Black holes, though invisible to the human eye, can be detected by observing their effects on nearby space and matter. As a result of their enormous mass, black holes have extremely high gravity, which pulls in surrounding material at rapid speeds, causing this material to become very hot and emit X-rays.
To directly image the matter surrounding a black hole, thus revealing the silhouette of the black hole itself, scientists from around the world collaborated to create the Event Horizon Telescope. The Event Horizon Telescope harnesses the combined power of numerous telescopes around the world that can detect radio-wave emissions from the sky to create a virtual telescope the size of Earth.
In 2019, the team released the first image of a black hole's silhouette when they captured the glowing gasses surrounding the M87* galactic black hole nearly 53 million light-years (318 quintillion miles) away from Earth. The team then announced that one of their next endeavors was to image Sagittarius A*.
As a local black historian in High Point, NC, I live to find precious finds like these that truly document our history. I am always pleading with High Pointers to share any pictures or documents that I can use in my column or my books but there is a lack of interest in our local black history. Sad!
Laurie stands out as one of the best Chicago boudoir photographers for her minimalist, elegant portraits. She keeps background distraction out of her shots, focusing on the beauty of your form, marking her work as fine art. We also love how she has her own all-female team. Together, they enhance your existing beauty, acting as your personal cheerleaders for an amazing boudoir experience.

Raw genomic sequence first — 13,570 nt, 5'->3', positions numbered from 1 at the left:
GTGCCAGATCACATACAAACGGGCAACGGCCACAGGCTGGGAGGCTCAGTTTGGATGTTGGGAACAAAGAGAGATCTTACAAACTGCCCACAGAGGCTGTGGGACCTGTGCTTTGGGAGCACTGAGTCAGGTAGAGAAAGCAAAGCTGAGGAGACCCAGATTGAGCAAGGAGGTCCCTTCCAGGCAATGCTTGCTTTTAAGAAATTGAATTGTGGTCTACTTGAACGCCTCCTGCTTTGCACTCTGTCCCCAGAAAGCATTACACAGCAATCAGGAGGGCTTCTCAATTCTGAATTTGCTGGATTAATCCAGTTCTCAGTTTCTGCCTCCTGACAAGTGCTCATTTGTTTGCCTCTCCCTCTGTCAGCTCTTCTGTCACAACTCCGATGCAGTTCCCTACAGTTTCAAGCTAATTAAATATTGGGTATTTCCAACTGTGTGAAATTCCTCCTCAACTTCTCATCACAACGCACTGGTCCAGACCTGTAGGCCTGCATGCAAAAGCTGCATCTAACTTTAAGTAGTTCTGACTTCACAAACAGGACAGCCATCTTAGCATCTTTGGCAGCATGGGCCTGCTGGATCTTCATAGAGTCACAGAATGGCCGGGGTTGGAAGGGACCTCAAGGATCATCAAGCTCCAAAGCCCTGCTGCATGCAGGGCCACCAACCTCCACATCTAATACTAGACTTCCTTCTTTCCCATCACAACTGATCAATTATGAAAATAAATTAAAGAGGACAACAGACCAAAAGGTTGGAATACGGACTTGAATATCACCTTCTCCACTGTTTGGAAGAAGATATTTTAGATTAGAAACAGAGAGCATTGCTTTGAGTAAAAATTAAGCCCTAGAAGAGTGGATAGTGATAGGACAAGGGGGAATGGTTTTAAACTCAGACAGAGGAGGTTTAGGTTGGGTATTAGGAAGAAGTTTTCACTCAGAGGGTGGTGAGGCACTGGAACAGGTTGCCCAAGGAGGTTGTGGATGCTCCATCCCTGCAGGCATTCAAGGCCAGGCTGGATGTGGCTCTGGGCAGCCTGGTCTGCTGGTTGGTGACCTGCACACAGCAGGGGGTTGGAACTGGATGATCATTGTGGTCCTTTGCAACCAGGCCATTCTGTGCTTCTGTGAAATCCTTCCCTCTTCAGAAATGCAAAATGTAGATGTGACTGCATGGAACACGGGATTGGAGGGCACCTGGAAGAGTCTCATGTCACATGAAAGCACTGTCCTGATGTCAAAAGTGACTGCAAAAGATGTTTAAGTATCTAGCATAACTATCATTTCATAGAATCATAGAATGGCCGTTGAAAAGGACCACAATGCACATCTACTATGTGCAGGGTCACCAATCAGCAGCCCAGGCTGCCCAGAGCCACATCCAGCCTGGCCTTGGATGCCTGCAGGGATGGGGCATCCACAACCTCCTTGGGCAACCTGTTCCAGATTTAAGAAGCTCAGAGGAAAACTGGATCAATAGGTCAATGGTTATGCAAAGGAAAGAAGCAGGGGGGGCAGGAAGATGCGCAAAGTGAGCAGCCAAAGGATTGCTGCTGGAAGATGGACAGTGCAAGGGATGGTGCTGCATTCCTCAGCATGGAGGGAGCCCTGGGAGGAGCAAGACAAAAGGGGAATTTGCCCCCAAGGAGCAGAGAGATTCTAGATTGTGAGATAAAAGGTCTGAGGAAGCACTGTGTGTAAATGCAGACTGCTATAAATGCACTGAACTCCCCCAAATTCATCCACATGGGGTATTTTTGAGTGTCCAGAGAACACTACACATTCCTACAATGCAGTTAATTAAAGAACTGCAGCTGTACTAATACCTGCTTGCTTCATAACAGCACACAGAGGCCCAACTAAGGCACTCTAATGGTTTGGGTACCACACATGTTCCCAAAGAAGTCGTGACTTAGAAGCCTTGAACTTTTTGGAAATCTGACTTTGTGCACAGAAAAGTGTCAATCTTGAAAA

Laura Coyle: This book includes a broad range of photographers: black and white, male and female, amateur and professional, established in studios and itinerant. Photography arrived in the United States in 1839, the same year it was invented, and within a year, the first studios opened in America. As the technology quickly improved, the demand for portrait photographs increased rapidly.
Our book shows that black and white photographers were capable of making sympathetic photographs of African Americans. However, African American photographers and sitters shared a special bond and a personal stake in portraying black subjects respectfully. They realized that with the images they created and commissioned, they were not only affirming the worth of particular people but also of the entire race within a larger society that often denigrated them.